Top Story – US Ambassador-Designate to Japan says Senkaku Islands are covered under bilateral treaty: Caroline Kennedy’s statement was the most definitive by a US official (or, in her case, soon-to-be official) that the Senkakus were off-limits to Communist China. Naturally, the Japanese were thrilled (Japan News).

Other International News: Smithfield’s stockholders agreed to sell the company to Shuanghui International (Virginia Pilot). Efforts by cadres in the UN to silence voices on the persecution of Falun Gong end badly (Epoch Times). The island democracy on Taiwan received the first of twelve P-3C Orion anti-submarine aircraft from the United States (Manila Times), but the Chinese Communist regime managed to block Taiwan’s effort to join the International Civil Aviation Organization (Taipei Times).

Could the CCP Fall from Power? Gordon Chang thinks so, and gives a very detailed explanation, but it essentially boils down to this: “the Chinese want many things, but the most fundamental is far more say in their lives, and that is the one thing Xi Jinping is not prepared to grant them.”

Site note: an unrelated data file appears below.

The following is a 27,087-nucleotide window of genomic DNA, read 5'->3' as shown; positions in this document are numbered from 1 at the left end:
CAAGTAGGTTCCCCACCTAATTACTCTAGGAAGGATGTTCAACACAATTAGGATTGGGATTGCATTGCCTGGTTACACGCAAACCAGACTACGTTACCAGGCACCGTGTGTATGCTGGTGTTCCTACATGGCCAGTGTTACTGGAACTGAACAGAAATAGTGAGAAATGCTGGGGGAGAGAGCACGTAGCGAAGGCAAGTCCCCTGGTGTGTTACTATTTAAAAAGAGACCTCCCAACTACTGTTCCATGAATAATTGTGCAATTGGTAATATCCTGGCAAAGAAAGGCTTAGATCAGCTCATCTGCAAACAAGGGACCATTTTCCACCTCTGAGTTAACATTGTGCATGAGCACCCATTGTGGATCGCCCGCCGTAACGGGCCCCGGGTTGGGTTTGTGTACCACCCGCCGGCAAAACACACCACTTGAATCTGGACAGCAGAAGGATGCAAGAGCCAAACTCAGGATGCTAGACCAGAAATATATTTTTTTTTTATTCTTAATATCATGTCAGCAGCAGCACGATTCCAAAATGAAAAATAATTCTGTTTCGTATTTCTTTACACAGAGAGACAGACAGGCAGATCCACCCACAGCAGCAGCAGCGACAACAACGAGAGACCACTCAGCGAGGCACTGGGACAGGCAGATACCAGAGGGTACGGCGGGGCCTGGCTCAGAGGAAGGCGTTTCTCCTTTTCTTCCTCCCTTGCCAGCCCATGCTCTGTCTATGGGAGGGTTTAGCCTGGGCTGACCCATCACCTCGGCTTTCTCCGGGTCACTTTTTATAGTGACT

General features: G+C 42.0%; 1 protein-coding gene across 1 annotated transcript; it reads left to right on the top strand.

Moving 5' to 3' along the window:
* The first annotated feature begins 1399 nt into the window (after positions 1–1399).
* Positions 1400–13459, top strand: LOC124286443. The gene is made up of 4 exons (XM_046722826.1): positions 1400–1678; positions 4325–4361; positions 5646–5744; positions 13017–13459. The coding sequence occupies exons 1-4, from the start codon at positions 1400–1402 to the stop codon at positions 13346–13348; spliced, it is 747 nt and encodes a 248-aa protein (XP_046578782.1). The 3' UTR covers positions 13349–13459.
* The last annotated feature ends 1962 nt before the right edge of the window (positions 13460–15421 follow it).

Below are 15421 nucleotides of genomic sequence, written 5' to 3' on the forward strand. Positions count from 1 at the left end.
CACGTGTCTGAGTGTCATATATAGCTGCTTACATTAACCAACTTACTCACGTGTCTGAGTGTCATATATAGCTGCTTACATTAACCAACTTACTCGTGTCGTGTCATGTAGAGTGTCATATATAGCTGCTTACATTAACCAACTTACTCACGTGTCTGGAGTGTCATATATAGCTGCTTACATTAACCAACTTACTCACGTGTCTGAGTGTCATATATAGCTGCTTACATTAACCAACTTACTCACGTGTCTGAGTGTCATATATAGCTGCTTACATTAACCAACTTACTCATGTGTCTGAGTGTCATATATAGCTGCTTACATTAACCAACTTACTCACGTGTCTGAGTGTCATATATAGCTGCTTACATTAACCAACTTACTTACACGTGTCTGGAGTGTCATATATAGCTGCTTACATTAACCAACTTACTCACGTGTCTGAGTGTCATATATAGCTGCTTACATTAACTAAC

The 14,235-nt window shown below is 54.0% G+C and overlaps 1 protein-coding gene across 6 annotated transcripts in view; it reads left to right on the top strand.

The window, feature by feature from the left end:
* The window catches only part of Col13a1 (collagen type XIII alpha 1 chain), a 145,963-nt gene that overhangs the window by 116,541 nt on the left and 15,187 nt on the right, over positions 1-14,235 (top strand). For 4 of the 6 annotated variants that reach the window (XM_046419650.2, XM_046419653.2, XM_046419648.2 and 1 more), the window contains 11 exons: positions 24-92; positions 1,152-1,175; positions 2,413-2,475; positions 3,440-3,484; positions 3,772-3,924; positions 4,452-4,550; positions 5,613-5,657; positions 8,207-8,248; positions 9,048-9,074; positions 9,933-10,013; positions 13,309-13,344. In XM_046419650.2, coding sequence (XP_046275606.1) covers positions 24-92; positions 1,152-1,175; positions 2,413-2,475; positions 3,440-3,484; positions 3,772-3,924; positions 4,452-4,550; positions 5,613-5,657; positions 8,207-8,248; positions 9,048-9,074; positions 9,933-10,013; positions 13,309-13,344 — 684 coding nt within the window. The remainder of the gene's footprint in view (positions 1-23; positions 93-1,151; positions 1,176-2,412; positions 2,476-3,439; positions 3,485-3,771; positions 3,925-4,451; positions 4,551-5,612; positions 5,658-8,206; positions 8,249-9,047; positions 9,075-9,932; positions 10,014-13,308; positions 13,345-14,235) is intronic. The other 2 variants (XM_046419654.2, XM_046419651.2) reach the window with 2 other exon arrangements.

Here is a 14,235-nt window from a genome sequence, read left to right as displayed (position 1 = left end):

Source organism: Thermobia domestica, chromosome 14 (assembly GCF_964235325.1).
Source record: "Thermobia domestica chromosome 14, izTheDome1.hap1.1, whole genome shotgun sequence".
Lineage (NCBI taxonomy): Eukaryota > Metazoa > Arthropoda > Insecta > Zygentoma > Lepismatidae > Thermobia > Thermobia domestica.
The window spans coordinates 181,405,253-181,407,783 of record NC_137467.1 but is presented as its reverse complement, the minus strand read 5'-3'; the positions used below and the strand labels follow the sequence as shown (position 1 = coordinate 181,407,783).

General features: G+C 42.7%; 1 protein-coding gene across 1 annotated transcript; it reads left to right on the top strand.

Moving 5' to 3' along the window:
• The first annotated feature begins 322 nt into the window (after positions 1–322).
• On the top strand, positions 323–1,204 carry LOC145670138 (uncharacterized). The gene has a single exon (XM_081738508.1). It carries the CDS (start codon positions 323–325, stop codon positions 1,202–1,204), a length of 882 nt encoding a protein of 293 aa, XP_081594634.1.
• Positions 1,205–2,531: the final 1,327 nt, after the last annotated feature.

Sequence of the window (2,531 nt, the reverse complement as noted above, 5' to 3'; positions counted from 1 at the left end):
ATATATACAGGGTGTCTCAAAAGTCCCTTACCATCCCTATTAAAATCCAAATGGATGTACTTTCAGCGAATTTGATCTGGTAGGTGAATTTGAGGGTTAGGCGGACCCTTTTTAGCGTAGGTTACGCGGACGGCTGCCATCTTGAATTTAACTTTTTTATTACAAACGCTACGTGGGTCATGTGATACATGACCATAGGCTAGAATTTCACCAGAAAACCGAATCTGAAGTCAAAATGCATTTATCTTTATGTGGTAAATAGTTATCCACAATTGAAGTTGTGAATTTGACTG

Economy in Communist China continues to wheeze: An independent assessment of the economy in Communist China (i.e., one not based on the regime’s fudged statistics) shows “weakening gains in profits, revenues, wages, employment, and prices, all showing slipping growth on-quarter” (via Epoch Times). A real estate bubble and withdrawal of foreign investment certainly aren’t helping (Epoch Times).

Xi Jinping’s doctoral thesis may have been plagiarized: This would be the most high-profile example of skullduggery in the Chinese Communist Party (Epoch Times).

Kuomintang Party agrees to meeting with the CCP: The party currently ruling Taiwan will send a delegation to Nanning, Guanxi, late next month (Taipei Times).

Protestors in Taiwan vow to follow Kuomintang Party conference: Anti-KMT protestors told the Taipei Times that the delay of the party conference will not mean the party avoided them, however much it tries. One should note that the KMT is far more eager to meet CCP members (see above) than their political opposition.